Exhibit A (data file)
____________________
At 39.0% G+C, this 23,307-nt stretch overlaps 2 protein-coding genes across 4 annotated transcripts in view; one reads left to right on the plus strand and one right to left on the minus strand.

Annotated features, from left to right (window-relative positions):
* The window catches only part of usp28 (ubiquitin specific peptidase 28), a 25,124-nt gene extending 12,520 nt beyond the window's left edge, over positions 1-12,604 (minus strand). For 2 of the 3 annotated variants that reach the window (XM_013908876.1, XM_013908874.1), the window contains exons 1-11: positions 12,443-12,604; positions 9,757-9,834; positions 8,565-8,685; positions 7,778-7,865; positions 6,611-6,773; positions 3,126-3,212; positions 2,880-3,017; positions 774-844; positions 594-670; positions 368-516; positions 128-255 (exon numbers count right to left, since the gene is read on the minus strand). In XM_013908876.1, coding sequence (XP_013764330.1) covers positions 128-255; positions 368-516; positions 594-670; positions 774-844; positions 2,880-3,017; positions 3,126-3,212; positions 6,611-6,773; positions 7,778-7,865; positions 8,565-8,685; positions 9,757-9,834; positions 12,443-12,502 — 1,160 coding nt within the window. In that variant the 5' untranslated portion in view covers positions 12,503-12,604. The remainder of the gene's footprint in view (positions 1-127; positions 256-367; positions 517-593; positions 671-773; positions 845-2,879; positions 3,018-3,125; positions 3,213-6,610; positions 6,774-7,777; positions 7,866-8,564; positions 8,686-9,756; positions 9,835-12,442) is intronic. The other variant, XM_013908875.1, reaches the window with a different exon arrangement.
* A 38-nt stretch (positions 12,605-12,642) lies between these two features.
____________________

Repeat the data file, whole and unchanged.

At 39.0% G+C, this 23,307-nt stretch overlaps 2 protein-coding genes across 4 annotated transcripts in view; one reads left to right on the plus strand and one right to left on the minus strand.

Annotated features, from left to right (window-relative positions):
* The window catches only part of usp28 (ubiquitin specific peptidase 28), a 25,124-nt gene extending 12,520 nt beyond the window's left edge, over positions 1-12,604 (minus strand). For 2 of the 3 annotated variants that reach the window (XM_013908876.1, XM_013908874.1), the window contains exons 1-11: positions 12,443-12,604; positions 9,757-9,834; positions 8,565-8,685; positions 7,778-7,865; positions 6,611-6,773; positions 3,126-3,212; positions 2,880-3,017; positions 774-844; positions 594-670; positions 368-516; positions 128-255 (exon numbers count right to left, since the gene is read on the minus strand). In XM_013908876.1, coding sequence (XP_013764330.1) covers positions 128-255; positions 368-516; positions 594-670; positions 774-844; positions 2,880-3,017; positions 3,126-3,212; positions 6,611-6,773; positions 7,778-7,865; positions 8,565-8,685; positions 9,757-9,834; positions 12,443-12,502 — 1,160 coding nt within the window. In that variant the 5' untranslated portion in view covers positions 12,503-12,604. The remainder of the gene's footprint in view (positions 1-127; positions 256-367; positions 517-593; positions 671-773; positions 845-2,879; positions 3,018-3,125; positions 3,213-6,610; positions 6,774-7,777; positions 7,866-8,564; positions 8,686-9,756; positions 9,835-12,442) is intronic. The other variant, XM_013908875.1, reaches the window with a different exon arrangement.
* A 38-nt stretch (positions 12,605-12,642) lies between these two features.